Someone in the comments actually came up with a good idea--sue her for the damage the sun has donehttp://www.dailymail.co.uk/news/article-1333776/Spanish-woman-Angeles-Duran-claims-owns-sun--plans-start-charging-ALL-users.htmlSpanish woman claims she owns the sun - and now plans to start charging ALL users
It has been up there in the sky in plain view for billions of years but nobody seems to have thought of its earning potential - until now.
A canny Spanish woman from Galicia - a sun-drenched region on the border with Spain and Portugal - has decided that she owns the star, and has the registration papers to prove it.
Angeles Duran, 49, says that the sun officially belongs to her now, having had the celestial body registered in her name at a local notary office.
Ms Duran told the online edition of daily El Mundo she took the step in September after reading about an American man who had registered himself as the owner of the moon and most planets in our solar system.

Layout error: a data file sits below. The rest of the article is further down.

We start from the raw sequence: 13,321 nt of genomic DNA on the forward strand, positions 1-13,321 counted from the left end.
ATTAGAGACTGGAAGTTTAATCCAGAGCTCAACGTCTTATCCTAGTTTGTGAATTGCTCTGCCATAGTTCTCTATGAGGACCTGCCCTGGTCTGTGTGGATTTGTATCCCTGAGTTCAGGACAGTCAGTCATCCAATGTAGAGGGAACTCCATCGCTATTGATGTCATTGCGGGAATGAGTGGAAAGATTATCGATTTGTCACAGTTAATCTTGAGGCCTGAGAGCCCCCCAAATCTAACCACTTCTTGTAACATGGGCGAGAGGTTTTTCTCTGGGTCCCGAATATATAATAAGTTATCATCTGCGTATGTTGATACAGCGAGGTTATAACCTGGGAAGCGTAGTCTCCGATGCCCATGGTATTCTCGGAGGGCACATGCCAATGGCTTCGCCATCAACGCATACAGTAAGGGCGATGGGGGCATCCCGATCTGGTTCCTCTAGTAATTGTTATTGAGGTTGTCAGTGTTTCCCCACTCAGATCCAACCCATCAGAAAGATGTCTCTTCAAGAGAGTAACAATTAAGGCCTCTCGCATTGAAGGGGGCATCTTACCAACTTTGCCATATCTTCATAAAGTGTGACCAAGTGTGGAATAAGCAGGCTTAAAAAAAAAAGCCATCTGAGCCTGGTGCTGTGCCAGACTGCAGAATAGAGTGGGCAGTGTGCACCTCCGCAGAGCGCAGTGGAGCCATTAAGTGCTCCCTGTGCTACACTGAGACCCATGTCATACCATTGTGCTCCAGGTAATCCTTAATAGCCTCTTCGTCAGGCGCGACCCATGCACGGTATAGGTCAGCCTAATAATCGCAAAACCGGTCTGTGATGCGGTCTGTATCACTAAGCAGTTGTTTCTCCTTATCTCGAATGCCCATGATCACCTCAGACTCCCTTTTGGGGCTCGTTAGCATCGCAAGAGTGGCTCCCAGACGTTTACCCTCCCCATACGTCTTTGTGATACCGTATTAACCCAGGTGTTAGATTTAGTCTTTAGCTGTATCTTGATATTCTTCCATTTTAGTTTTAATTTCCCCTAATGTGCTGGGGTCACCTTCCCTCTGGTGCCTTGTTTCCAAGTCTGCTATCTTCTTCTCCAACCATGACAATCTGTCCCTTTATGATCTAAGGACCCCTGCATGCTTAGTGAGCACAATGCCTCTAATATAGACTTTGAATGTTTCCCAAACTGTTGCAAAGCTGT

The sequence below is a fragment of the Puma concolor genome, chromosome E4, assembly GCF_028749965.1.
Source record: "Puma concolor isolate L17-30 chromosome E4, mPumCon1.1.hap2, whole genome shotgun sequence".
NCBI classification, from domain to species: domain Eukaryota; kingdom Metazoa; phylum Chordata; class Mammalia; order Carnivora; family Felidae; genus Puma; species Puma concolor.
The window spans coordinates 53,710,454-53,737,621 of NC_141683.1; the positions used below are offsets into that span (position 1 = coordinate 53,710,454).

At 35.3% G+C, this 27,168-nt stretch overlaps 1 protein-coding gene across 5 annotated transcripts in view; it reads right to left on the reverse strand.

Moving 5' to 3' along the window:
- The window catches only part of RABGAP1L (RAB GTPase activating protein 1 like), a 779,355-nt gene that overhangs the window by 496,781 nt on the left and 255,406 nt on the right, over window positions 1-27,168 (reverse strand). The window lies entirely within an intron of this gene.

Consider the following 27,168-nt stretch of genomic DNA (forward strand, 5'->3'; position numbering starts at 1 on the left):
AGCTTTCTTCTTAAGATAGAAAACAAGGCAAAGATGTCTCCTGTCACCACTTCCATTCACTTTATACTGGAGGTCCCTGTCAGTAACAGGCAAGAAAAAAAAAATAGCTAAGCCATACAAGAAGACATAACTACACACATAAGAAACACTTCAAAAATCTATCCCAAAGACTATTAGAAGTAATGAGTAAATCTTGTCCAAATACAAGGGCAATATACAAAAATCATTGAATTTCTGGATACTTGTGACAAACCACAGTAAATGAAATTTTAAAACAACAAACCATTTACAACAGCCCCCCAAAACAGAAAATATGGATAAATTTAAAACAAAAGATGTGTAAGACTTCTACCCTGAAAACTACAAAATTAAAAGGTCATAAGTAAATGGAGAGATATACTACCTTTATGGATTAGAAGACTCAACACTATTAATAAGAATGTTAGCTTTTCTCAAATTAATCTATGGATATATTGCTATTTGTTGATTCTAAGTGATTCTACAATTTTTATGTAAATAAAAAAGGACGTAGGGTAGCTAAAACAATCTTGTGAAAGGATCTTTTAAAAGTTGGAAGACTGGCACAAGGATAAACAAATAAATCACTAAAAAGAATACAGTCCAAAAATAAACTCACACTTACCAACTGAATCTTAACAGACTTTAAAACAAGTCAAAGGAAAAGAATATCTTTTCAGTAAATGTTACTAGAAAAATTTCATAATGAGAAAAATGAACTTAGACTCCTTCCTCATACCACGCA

There is an international agreement which states that no country may claim ownership of a planet or star, but it says nothing about individuals, she added.
'There was no snag, I backed my claim legally, I am not stupid, I know the law.
'I did it but anyone else could have done it, it simply occurred to me first.'
The document issued by the notary public declares Ms Duran to be the 'owner of the Sun, a star of spectral type G2, located in the centre of the solar system, located at an average distance from Earth of about 149,600,000 kilometers'.
Ms Duran, who lives in the town of Salvaterra do Mino, said she now wants to slap a fee on everyone who uses the sun and give half of the proceeds to the Spanish government - and 20 per cent to the nation's pension fund.
She would dedicate another 10 per cent to research, another 10 per cent to ending world hunger - and would keep the remaining 10 per cent herself.
She said: 'It is time to start doing things the right way, if there is an idea for how to generate income and improve the economy and people's wellbeing, why not do it?'
For those who might be a little too broke to venture out in the sunlight - and risk a large bill at the end of the day - Ms Dueran has not yet figured out a way of enforcing her sun charge.